AccessMyLibrary provides FREE access to millions of articles from top publications available through your library.
Nursing is an inherently value-based endeavor, with a long and rich tradition. As a discipline, nursing encompasses the complex interaction of technical skill and professional conviction with the welfare of other humans. The concepts central to the practice of nursing are caring, coordination, and advocacy, and are based on the special relationship between the nurse and the patient. Traditionally, nurses are the healthcare providers with continuous contact with the client and responsibility for the implementation of professional standards of care. However, as Reilly (1989) identifies, the nurse in 1930 did not have any difficulty with what was right or wrong. In that era, technology was limited, and the knowledge that influenced norms and behaviors was clearly defined. However, as a result of technologic/scientific advances, social forces, and healthcare environment changes, the nurse of the 1990s is confronted with uncertainty, unknown boundaries, and new questions with unclear or unknown alternatives. Because of the nurse's unique role in patient care, value-based decision-making is an integral part of the nurse's daily practice. The nurse, as a professional, has responsibility to make judgments as an individual clinician responsible for quality nursing care for individuals, families, and groups (Fowler & Levine-Ariff, 1987). To be a professional requires the willing assumption of responsibility in every dimension of nursing practice. The nurse's professional responsibility encompasses a willingness to act on one's beliefs and to accept accountability for one's actions and behaviors.
The profession of nursing takes a strong stand on the duty to respect autonomy and to keep promises. Cooper (1988) describes the quality of the relationship between nurses and patients as "covenantal grounded in ethical principles and characterized by mutuality, reciprocity, and responsiveness" (p. 49). These prima facie duties are recognized in the ANA Code for Nurses (1985) as services provided by the nurse with respect for human dignity and unrestricted by other circumstances. Accordingly, a dominant theme in everyday nursing practice is one of care and responsibility, focused on the patient. Cooper (1991) refers to an ethic of care as focused on the patient's needs and the nurse's corresponding responsibility within the context of the nurse-patient relationship. Within an ethic of caring, the acknowledgment of human relationships is valued, and rules and principles play a secondary role.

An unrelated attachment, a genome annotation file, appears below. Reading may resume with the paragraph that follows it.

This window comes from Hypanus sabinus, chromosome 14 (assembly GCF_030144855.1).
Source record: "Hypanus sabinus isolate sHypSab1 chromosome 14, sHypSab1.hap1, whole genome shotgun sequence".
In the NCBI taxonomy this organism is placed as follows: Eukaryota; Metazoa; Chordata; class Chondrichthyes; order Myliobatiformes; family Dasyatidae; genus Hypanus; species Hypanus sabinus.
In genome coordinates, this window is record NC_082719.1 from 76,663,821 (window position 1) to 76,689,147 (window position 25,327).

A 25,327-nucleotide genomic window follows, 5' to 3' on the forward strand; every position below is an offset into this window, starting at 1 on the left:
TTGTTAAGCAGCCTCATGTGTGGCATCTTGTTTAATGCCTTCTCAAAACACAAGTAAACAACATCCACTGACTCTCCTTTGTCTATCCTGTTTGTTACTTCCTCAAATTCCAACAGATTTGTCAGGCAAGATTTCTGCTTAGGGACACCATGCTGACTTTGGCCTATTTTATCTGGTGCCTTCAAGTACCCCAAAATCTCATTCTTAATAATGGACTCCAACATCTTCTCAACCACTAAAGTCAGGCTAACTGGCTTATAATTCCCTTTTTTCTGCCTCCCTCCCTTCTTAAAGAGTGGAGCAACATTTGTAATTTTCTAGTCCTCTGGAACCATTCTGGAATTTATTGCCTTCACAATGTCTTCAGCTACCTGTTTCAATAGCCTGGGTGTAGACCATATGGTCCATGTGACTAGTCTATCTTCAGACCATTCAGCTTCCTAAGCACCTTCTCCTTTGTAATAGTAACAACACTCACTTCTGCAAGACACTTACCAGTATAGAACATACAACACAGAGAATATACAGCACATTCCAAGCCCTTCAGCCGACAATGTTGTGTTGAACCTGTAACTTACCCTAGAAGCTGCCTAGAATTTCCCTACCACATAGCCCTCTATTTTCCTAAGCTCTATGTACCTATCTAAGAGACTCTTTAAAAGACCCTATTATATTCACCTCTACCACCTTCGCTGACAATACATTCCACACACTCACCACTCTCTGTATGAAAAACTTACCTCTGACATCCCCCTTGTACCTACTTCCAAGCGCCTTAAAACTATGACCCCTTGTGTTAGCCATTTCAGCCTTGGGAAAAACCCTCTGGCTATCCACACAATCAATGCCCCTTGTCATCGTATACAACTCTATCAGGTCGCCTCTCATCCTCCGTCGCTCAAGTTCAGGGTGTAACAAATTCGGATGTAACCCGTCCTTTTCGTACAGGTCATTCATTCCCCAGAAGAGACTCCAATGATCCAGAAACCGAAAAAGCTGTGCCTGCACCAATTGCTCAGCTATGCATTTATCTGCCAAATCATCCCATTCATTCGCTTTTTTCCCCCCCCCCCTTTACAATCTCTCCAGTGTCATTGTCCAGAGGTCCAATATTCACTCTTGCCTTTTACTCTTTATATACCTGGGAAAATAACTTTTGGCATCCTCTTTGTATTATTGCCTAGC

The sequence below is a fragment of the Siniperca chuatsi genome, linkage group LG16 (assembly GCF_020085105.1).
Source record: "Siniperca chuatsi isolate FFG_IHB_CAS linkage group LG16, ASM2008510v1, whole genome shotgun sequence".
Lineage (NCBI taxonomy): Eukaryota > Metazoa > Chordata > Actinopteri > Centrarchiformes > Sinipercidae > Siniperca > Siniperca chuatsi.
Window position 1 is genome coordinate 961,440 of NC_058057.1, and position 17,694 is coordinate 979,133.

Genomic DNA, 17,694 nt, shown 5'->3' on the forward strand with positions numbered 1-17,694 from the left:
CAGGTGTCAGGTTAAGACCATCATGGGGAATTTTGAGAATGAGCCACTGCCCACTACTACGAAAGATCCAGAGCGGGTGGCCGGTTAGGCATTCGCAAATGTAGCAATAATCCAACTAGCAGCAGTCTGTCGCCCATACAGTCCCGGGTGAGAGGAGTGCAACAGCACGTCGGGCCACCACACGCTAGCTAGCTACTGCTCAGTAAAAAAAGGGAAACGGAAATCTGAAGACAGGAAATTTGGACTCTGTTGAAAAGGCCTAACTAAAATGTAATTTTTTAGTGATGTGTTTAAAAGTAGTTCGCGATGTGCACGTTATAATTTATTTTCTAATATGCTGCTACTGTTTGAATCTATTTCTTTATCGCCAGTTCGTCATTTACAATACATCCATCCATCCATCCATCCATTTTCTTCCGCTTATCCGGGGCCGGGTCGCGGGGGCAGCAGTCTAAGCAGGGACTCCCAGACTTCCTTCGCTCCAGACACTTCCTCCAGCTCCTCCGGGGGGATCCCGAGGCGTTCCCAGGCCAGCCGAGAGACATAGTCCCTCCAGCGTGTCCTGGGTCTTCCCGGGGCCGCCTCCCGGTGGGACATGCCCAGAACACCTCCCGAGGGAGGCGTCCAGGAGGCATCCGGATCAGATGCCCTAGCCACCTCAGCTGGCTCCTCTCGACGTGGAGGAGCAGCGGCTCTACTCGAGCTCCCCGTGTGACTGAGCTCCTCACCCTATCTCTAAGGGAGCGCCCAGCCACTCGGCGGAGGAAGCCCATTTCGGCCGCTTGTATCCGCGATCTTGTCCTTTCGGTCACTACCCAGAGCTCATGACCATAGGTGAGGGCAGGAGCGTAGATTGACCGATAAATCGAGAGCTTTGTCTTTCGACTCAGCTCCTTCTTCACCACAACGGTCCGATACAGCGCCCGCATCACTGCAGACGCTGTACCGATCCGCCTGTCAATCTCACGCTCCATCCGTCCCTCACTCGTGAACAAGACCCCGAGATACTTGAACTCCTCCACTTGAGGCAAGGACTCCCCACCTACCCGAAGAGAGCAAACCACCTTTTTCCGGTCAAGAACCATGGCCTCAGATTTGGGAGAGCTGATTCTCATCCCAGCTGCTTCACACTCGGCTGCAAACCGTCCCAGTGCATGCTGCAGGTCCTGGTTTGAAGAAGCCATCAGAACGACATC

The practice of neonatal nurses has been directly and extensively changed by the expansion of very specialized and high-technology-oriented care, culminating in the expectation that even the tiniest and sickest of neonates can be saved and cured. Uncertainty regarding the risks or benefits of particular approaches to care compounds the difficulty faced by nurses. In practice settings such as the Neonatal Intensive Care Unit (NICU), time is critical and "gut-level decisions" are made with inadequate information about the immediate and the long-term consequences of an intervention and limited knowledge about the potential outcomes (Hemphill & Freeman, 1976). Decisions in nursing practice are complex and nurses need to identify their own values and become aware of their personal biases. This article reports the analysis of narrative comments from neonatal nurses, and illustrates the values that motivate the behaviors of nurses practicing in neonatal settings.
The theoretical framework guiding this analysis was Rokeach's (1973) theory on the nature of values and values systems. Rokeach's theory is based on the perspective that a person has values and a value system, and values serve as motivators or guides to behavior. Rokeach defines a value as "an enduring belief that a specific mode of conduct or an end-state of existence is personally or socially preferable to an opposite or converse mode of conduct or end-state of existence" (p. 5). Thus, a value is a prescriptive or a proscriptive belief, specifying that something is preferable to something else. In other words, a value is a belief upon which a person acts by preference (Rokeach), or a representation of an earlier behavior that serves as a guide in the execution of a new behavior (McKinney, 1975). Values that guide behavior are the result of judgments made based on a number of interacting forces and the influence of variables that impact one's perception of the …